Soon you might not need to worry about wasting your food — you could just turn it into leather instead. Undergraduate design students in the Netherlands have come up with a new, eco-friendly process that converts leftover fruit and vegetables into durable, leather-like material, possibly strong enough to be used for car seats, handbags and other products in the future. The project, Fruitleather Rotterdam, began as a school assignment at Willem de Kooning Academy in Rotterdam, tasking students to set up a flash retail event. After brainstorming, the group of six decided to focus their work on social issues at the same time, and tackle the widespread problem of food waste. "The academy gives us a perfect view over the Binnerotte Square in Rotterdam, where they have a market each Tuesday and Saturday," Hugo de Boon, who focuses on spatial design, told Mashable via email. "We saw how the square would be completely littered with food waste [at the end of the day], so ... we realized this was a problem we would want to solve from a designer's point of view." After a lot of research, the team found that approximately 3,500 kilos (more than 7,700 pounds) of food would be wasted, and the market stand owners needed to pay 12 cents per kilo to dispose of it. As a result, many people dump the food illegally to avoid the time and money that proper disposal requires. Fruitleather Rotterdam began taking leftover food off vendors' hands, and started using fruit — mangos, oranges, nectarines, apples and more — to manufacture material.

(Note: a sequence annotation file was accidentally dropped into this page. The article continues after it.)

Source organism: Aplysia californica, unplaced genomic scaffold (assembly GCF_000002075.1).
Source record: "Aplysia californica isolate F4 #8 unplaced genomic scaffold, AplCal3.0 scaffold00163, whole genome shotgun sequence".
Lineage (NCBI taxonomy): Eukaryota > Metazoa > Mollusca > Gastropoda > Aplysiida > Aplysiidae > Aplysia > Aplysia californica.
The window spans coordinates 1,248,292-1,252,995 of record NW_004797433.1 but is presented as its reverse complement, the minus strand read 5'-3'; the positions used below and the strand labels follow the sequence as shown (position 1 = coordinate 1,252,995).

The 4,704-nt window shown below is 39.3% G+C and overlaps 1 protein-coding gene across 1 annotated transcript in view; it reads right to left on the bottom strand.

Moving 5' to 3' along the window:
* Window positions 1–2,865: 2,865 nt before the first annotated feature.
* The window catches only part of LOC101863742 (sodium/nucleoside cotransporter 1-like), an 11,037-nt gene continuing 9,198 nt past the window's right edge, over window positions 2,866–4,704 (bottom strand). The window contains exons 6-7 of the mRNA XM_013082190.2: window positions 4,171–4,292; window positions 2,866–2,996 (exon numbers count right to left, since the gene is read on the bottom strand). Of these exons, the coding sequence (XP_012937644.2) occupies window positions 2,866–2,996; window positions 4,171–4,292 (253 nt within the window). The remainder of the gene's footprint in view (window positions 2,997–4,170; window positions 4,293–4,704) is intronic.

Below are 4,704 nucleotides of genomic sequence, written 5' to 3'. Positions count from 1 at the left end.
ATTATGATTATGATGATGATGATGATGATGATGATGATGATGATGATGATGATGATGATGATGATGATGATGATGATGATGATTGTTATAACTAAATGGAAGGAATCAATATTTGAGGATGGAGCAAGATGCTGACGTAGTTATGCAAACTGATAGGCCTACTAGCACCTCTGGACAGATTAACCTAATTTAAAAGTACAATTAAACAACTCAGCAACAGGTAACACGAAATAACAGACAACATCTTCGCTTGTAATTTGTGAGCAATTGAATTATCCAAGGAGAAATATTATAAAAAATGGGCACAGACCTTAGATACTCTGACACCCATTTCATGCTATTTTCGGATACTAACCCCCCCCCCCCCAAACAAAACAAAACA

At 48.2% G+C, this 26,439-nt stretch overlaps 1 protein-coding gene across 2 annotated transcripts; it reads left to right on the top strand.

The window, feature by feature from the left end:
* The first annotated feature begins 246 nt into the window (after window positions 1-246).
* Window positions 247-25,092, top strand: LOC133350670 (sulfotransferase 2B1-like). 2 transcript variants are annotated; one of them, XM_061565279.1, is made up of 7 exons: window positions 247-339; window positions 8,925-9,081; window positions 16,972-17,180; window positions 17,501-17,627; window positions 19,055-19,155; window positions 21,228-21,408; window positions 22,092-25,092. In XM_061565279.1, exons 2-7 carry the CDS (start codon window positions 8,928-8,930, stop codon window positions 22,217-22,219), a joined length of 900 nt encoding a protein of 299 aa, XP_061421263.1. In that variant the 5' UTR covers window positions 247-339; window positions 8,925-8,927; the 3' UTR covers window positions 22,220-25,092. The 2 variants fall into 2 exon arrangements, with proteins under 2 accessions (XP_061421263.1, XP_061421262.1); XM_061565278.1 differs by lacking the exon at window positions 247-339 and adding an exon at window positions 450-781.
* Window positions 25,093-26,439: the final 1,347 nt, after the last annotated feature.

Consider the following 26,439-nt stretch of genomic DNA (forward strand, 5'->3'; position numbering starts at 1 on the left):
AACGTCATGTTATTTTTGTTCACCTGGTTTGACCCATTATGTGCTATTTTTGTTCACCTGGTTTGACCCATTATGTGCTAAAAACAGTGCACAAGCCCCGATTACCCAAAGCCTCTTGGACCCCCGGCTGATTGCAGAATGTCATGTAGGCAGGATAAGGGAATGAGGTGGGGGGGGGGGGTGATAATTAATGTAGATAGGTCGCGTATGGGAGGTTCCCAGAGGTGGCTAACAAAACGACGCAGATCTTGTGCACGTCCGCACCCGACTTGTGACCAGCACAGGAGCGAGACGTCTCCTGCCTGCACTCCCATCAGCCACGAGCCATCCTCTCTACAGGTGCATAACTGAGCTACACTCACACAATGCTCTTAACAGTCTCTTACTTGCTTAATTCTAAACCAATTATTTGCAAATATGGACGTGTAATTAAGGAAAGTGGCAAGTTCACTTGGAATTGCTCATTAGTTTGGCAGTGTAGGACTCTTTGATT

|獲獎者||Koen Meerkerk、Hugo de Boon||作品ID||201600415|
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